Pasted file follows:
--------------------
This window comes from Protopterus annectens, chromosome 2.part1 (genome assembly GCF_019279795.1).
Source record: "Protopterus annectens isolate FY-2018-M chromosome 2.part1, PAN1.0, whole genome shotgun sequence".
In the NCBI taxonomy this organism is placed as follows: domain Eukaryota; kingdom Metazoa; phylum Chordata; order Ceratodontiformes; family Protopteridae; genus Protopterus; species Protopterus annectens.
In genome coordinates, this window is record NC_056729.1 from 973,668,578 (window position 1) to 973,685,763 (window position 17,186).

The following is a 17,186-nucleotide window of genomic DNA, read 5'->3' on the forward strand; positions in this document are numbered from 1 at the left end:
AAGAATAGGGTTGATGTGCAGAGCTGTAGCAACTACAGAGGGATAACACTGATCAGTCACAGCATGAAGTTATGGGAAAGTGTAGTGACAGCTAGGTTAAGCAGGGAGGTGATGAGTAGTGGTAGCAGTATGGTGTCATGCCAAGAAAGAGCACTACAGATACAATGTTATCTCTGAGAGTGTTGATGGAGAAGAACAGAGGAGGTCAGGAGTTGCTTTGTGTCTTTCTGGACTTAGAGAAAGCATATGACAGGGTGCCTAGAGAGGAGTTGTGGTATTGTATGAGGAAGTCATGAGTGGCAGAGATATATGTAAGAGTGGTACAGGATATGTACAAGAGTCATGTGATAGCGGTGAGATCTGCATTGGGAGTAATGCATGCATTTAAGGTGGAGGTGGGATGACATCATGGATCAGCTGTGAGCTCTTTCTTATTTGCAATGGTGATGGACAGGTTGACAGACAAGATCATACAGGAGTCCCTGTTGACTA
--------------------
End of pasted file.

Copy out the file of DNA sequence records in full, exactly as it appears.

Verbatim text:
This window comes from Protopterus annectens, chromosome 2.part1 (genome assembly GCF_019279795.1).
Source record: "Protopterus annectens isolate FY-2018-M chromosome 2.part1, PAN1.0, whole genome shotgun sequence".
In the NCBI taxonomy this organism is placed as follows: domain Eukaryota; kingdom Metazoa; phylum Chordata; order Ceratodontiformes; family Protopteridae; genus Protopterus; species Protopterus annectens.
In genome coordinates, this window is record NC_056729.1 from 973,668,578 (window position 1) to 973,685,763 (window position 17,186).

The following is a 17,186-nucleotide window of genomic DNA, read 5'->3' on the forward strand; positions in this document are numbered from 1 at the left end:
AAGAATAGGGTTGATGTGCAGAGCTGTAGCAACTACAGAGGGATAACACTGATCAGTCACAGCATGAAGTTATGGGAAAGTGTAGTGACAGCTAGGTTAAGCAGGGAGGTGATGAGTAGTGGTAGCAGTATGGTGTCATGCCAAGAAAGAGCACTACAGATACAATGTTATCTCTGAGAGTGTTGATGGAGAAGAACAGAGGAGGTCAGGAGTTGCTTTGTGTCTTTCTGGACTTAGAGAAAGCATATGACAGGGTGCCTAGAGAGGAGTTGTGGTATTGTATGAGGAAGTCATGAGTGGCAGAGATATATGTAAGAGTGGTACAGGATATGTACAAGAGTCATGTGATAGCGGTGAGATCTGCATTGGGAGTAATGCATGCATTTAAGGTGGAGGTGGGATGACATCATGGATCAGCTGTGAGCTCTTTCTTATTTGCAATGGTGATGGACAGGTTGACAGACAAGATCATACAGGAGTCCCTGTTGACTA